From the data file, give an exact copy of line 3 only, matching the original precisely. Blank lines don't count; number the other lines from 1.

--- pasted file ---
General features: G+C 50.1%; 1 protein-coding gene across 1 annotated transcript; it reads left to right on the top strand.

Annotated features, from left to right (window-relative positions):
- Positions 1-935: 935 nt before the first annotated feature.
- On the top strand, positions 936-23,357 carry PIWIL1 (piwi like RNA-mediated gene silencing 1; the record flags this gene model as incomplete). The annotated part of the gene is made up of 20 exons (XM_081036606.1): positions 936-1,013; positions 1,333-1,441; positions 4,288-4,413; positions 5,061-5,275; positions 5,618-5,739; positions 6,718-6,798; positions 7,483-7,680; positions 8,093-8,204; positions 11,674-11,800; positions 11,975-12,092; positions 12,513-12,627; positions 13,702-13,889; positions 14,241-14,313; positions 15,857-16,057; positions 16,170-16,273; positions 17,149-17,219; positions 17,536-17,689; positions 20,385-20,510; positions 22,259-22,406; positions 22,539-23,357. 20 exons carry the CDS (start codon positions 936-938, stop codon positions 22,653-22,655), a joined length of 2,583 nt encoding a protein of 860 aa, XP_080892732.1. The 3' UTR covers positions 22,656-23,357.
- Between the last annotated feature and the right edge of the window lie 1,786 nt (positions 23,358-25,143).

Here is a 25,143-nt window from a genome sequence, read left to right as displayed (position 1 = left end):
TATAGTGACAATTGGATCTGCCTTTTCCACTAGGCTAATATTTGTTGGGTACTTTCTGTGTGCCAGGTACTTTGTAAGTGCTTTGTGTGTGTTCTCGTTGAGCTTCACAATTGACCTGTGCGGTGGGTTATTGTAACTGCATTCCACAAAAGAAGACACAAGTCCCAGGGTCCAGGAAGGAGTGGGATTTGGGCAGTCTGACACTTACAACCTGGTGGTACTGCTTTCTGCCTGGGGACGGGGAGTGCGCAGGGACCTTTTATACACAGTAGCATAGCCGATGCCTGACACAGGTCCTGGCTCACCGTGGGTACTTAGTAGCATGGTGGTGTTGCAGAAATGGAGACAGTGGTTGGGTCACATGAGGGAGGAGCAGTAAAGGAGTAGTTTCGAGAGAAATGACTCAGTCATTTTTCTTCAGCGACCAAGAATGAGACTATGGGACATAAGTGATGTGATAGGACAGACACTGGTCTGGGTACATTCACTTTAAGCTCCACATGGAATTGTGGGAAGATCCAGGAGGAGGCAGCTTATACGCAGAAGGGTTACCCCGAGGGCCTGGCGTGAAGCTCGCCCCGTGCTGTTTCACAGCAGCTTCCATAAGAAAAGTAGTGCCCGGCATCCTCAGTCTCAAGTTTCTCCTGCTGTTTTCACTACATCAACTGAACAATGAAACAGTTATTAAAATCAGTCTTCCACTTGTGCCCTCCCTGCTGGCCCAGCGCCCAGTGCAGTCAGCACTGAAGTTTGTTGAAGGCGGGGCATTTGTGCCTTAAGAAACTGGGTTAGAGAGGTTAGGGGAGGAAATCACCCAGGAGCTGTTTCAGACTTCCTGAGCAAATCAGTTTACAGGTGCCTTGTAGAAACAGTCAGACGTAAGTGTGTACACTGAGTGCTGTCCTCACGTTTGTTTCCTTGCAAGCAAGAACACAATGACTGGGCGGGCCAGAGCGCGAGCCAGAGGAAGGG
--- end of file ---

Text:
- Positions 1-935: 935 nt before the first annotated feature.